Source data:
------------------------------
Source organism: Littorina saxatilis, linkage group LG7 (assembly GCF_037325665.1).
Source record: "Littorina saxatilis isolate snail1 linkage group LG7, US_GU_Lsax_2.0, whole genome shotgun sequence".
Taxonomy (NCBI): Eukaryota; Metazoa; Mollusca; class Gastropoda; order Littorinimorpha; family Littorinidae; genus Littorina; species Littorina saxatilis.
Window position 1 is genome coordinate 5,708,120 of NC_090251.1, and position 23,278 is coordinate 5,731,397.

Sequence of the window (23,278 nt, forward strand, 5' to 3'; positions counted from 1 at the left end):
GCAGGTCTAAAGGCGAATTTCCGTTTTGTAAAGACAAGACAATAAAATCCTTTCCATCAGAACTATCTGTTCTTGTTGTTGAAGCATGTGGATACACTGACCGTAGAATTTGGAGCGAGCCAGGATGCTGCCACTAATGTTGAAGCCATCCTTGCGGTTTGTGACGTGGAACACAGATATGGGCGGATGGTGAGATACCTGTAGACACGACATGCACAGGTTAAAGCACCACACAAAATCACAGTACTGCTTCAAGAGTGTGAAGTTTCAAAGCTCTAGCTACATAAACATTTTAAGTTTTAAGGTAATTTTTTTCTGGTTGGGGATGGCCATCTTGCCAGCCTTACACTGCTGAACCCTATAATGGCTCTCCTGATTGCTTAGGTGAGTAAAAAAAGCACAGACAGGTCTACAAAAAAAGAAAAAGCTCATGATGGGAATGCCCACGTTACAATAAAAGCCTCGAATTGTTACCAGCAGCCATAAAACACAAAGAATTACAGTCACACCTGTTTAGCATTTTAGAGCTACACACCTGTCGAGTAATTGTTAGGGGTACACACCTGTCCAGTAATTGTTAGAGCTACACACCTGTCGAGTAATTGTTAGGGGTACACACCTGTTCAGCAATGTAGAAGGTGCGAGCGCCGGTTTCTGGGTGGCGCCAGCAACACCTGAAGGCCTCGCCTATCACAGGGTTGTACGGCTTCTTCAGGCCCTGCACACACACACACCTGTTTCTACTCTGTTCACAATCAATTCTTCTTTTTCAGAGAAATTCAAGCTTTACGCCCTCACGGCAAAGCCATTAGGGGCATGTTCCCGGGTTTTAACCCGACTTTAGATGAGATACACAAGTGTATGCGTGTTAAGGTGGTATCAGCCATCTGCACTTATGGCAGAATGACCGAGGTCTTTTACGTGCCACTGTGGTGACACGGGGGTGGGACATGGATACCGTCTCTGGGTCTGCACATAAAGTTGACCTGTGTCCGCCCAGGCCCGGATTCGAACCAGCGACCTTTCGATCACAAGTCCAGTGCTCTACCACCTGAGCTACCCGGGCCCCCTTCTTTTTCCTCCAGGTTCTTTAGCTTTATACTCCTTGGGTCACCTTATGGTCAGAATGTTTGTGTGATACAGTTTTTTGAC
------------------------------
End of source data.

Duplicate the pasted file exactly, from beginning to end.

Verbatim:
Source organism: Littorina saxatilis, linkage group LG7 (assembly GCF_037325665.1).
Source record: "Littorina saxatilis isolate snail1 linkage group LG7, US_GU_Lsax_2.0, whole genome shotgun sequence".
Taxonomy (NCBI): Eukaryota; Metazoa; Mollusca; class Gastropoda; order Littorinimorpha; family Littorinidae; genus Littorina; species Littorina saxatilis.
Window position 1 is genome coordinate 5,708,120 of NC_090251.1, and position 23,278 is coordinate 5,731,397.

Sequence of the window (23,278 nt, forward strand, 5' to 3'; positions counted from 1 at the left end):
GCAGGTCTAAAGGCGAATTTCCGTTTTGTAAAGACAAGACAATAAAATCCTTTCCATCAGAACTATCTGTTCTTGTTGTTGAAGCATGTGGATACACTGACCGTAGAATTTGGAGCGAGCCAGGATGCTGCCACTAATGTTGAAGCCATCCTTGCGGTTTGTGACGTGGAACACAGATATGGGCGGATGGTGAGATACCTGTAGACACGACATGCACAGGTTAAAGCACCACACAAAATCACAGTACTGCTTCAAGAGTGTGAAGTTTCAAAGCTCTAGCTACATAAACATTTTAAGTTTTAAGGTAATTTTTTTCTGGTTGGGGATGGCCATCTTGCCAGCCTTACACTGCTGAACCCTATAATGGCTCTCCTGATTGCTTAGGTGAGTAAAAAAAGCACAGACAGGTCTACAAAAAAAGAAAAAGCTCATGATGGGAATGCCCACGTTACAATAAAAGCCTCGAATTGTTACCAGCAGCCATAAAACACAAAGAATTACAGTCACACCTGTTTAGCATTTTAGAGCTACACACCTGTCGAGTAATTGTTAGGGGTACACACCTGTCCAGTAATTGTTAGAGCTACACACCTGTCGAGTAATTGTTAGGGGTACACACCTGTTCAGCAATGTAGAAGGTGCGAGCGCCGGTTTCTGGGTGGCGCCAGCAACACCTGAAGGCCTCGCCTATCACAGGGTTGTACGGCTTCTTCAGGCCCTGCACACACACACACCTGTTTCTACTCTGTTCACAATCAATTCTTCTTTTTCAGAGAAATTCAAGCTTTACGCCCTCACGGCAAAGCCATTAGGGGCATGTTCCCGGGTTTTAACCCGACTTTAGATGAGATACACAAGTGTATGCGTGTTAAGGTGGTATCAGCCATCTGCACTTATGGCAGAATGACCGAGGTCTTTTACGTGCCACTGTGGTGACACGGGGGTGGGACATGGATACCGTCTCTGGGTCTGCACATAAAGTTGACCTGTGTCCGCCCAGGCCCGGATTCGAACCAGCGACCTTTCGATCACAAGTCCAGTGCTCTACCACCTGAGCTACCCGGGCCCCCTTCTTTTTCCTCCAGGTTCTTTAGCTTTATACTCCTTGGGTCACCTTATGGTCAGAATGTTTGTGTGATACAGTTTTTTGAC